The Parsley Garden Summary
by William Saroyan

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The Parsley Garden Summary

(Comprehensive Guide to Short Stories, Critical Edition)

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Explained nonchalantly by the need to “break the monotony” of one day in August and get a tool “to make something,” young Al Condraj’s casual pocketing of a small hammer at Woolworth becomes a traumatic and obsessive experience. He has no plan to break the law when he lifts the ten-cent object; his single-minded concern is to “make something” out of freely available wood and nails. Although he is released by the store manager, Al knows that “he had been humiliated and [is] deeply ashamed.” The trauma of feeling humiliated and shamed gives way to hatred for adult authority. Al begins the process of maturing as he reflects on his position in society.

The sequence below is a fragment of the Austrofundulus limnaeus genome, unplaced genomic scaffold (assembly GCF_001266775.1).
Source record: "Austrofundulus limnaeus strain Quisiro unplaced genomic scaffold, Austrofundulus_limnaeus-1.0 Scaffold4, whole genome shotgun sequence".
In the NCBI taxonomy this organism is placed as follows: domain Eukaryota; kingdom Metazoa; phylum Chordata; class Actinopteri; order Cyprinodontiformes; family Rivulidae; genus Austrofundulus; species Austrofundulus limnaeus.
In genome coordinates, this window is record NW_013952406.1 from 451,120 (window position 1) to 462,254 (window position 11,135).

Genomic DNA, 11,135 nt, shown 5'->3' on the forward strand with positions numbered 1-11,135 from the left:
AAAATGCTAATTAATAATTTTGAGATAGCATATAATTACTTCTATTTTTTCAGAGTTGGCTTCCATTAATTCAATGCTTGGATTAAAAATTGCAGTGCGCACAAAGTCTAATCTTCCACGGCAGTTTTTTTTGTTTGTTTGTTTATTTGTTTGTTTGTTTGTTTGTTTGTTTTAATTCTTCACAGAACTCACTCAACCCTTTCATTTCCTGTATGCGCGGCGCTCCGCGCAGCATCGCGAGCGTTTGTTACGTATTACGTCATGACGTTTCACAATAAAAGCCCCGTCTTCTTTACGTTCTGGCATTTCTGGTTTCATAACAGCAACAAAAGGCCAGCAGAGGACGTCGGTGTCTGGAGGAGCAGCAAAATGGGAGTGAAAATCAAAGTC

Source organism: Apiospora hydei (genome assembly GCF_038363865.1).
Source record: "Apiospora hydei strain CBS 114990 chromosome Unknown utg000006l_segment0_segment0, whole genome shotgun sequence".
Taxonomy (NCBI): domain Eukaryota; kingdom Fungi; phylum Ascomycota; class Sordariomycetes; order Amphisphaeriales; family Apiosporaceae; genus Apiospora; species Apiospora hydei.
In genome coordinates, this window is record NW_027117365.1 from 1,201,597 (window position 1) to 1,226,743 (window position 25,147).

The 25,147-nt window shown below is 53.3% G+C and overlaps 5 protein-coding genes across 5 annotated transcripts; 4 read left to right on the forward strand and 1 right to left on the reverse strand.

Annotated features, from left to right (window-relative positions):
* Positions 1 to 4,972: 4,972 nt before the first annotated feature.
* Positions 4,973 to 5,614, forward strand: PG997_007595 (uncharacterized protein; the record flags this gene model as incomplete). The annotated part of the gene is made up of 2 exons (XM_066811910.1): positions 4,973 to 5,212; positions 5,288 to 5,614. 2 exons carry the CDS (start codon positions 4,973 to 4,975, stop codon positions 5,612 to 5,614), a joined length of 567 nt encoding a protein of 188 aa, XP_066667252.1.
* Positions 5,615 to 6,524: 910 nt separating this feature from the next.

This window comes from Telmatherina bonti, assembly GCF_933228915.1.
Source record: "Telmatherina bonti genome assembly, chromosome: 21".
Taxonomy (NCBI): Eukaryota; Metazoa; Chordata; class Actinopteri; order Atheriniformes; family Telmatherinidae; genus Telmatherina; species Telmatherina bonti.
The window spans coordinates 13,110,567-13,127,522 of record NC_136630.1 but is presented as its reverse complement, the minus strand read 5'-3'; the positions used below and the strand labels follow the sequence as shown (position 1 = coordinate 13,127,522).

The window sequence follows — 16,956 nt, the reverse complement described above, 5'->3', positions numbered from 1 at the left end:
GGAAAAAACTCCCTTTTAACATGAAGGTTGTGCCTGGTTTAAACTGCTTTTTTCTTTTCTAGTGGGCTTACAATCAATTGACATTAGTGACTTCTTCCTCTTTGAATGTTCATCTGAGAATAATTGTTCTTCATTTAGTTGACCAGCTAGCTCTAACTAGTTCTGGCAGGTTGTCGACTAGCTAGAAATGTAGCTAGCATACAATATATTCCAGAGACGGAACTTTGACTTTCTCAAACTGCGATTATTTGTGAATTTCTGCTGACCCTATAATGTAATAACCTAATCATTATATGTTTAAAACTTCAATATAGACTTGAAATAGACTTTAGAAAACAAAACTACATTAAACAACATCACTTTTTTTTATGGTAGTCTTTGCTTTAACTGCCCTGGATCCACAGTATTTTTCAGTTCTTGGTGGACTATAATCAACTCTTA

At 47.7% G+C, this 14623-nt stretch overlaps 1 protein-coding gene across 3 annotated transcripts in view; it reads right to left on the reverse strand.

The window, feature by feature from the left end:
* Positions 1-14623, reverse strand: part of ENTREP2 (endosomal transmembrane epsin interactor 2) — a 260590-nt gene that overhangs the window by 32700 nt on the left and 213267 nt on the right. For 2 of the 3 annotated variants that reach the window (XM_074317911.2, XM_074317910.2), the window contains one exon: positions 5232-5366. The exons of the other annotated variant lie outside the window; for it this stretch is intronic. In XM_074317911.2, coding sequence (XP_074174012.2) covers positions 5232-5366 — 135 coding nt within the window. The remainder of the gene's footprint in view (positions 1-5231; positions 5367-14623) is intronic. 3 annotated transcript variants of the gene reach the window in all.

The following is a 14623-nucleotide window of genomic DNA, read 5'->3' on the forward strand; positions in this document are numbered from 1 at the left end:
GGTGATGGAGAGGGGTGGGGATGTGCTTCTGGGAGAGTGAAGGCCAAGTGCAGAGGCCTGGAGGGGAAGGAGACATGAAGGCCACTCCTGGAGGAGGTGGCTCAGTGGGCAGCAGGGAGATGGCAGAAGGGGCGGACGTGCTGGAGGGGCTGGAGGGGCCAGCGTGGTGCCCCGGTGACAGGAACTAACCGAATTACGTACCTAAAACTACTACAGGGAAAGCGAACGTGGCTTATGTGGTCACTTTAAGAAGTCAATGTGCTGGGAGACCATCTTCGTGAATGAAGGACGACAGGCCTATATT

At first, Al decides to summon enough courage to take revenge on the young man who caught him, but he loses his nerve outside the store. He believes that because he was “made to feel like a thief anyway,” he should at least get the hammer. He returns home “crushed,” confused, and “bitterly ashamed.” When he recounts what happened to his mother, his mother scolds him, offering him money to buy the hammer. Al refuses, saying that he really does not need the hammer.

Restless, Al finds no one with whom to discuss his plight: Johnny Gale, the worker who resembles a machine at Foley’s Packing House, has no time to pay attention to him. An entire night is consumed by the problem of “adjusting the matter,” filled with thoughts of murder and a life of crime.

When the mother and her neighbor return home at nine o’clock and prepare their supper, using vegetables from their garden, Al is in the process of constructing a bench. In the exchange between Al and his mother, the reader learns that Al has partly resolved his dilemma: He has worked all day at Woolworth, earning the hammer, but has also asserted his right to refuse the offer of a job from the two men he hates. Although puzzled that he would not accept a job that pays handsomely, his mother accepts his judgment. His satisfaction in his work and the smell of the garden purge him of humiliation, but not of the hatred for the two men, although he acknowledges that they did what they had to do.